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Revue Neurologique
Volume 173, n° 5
pages 320-325 (mai 2017)
Doi : 10.1016/j.neurol.2017.03.018
Received : 16 February 2017 ;  accepted : 29 Mars 2017
Motor neuropathies and lower motor neuron syndromes
 

A. Verschueren
 Reference Centre for Neuromuscular Diseases and ALS, University Hospital La Timone, 264 rue Saint Pierre, 13385 Marseille cedex 05, France 

Abstract

Motor or motor-predominant neuropathies may arise from disease processes affecting the motor axon and/or its surrounding myelin. Lower motor neuron syndrome (LMNS) arises from a disease process affecting the spinal motor neuron itself. The term LMNS is more generally used, rather than motor neuronopathy, although both entities are clinically similar. Common features are muscle weakness (distal or proximal) with atrophy and hyporeflexia, but no sensory involvement. They can be acquired or hereditary. Immune-mediated neuropathies (multifocal motor neuropathy, motor-predominant chronic inflammatory demyelinating polyneuropathy) are important to identify, as effective treatments are available. Other acquired neuropathies, such as infectious, paraneoplastic and radiation-induced neuropathies are also well known. Focal LMNS is an amyotrophic lateral sclerosis (ALS)-mimicking syndrome especially affecting young adults. The main hereditary LMNSs in adulthood are Kennedy's disease, late-onset spinal muscular atrophy and distal hereditary motor neuropathies. Motor neuropathies and LMNS are all clinical entities that should be better known, despite being rare diseases. They can sometimes be difficult to differentially diagnose from other diseases, particularly from the more frequent ALS in its pure LMN form. Nevertheless, correct identification of these syndromes is important because their treatment and prognoses are definitely different.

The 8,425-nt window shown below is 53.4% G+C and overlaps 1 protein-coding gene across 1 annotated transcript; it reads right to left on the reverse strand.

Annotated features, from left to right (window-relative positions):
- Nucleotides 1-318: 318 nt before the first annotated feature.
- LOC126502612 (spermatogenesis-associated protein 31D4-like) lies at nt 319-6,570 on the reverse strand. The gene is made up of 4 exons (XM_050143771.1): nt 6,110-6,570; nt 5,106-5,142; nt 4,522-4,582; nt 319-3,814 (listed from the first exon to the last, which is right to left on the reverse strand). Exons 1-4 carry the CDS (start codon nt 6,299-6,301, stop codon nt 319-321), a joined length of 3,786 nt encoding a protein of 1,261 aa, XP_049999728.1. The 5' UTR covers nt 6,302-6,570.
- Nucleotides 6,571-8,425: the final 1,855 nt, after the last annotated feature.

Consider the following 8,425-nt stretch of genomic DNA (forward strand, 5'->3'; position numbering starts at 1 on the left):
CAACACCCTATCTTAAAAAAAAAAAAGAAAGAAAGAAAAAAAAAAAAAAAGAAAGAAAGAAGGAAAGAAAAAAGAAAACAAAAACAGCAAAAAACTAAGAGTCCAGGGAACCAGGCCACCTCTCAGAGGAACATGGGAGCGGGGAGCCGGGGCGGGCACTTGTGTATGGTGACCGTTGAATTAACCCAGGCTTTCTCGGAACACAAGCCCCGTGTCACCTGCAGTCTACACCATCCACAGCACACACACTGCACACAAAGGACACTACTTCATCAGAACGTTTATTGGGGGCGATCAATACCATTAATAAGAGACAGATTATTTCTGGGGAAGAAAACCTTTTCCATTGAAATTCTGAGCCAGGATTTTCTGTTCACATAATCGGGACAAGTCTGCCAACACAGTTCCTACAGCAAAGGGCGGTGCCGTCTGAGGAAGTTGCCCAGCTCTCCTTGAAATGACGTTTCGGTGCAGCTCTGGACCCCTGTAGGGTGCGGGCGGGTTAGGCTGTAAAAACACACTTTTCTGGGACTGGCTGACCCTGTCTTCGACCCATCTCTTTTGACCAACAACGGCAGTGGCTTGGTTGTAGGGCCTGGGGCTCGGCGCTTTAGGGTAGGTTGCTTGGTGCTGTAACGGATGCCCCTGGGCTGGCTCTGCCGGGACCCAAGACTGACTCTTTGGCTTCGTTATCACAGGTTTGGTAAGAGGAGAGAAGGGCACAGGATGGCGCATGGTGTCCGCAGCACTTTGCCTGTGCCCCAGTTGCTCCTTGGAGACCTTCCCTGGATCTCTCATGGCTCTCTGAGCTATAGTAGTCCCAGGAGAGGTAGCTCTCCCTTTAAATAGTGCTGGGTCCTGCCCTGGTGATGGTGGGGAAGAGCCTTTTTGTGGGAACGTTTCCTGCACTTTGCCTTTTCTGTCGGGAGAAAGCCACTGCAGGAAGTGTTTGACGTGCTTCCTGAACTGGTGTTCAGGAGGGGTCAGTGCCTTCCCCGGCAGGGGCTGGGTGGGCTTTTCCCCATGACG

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Keywords : Motor neuropathy, Lower motor neuron syndrome, Motor neuronopathy, ALS, Spinal muscular atrophy, Benign monomelic amyotrophy




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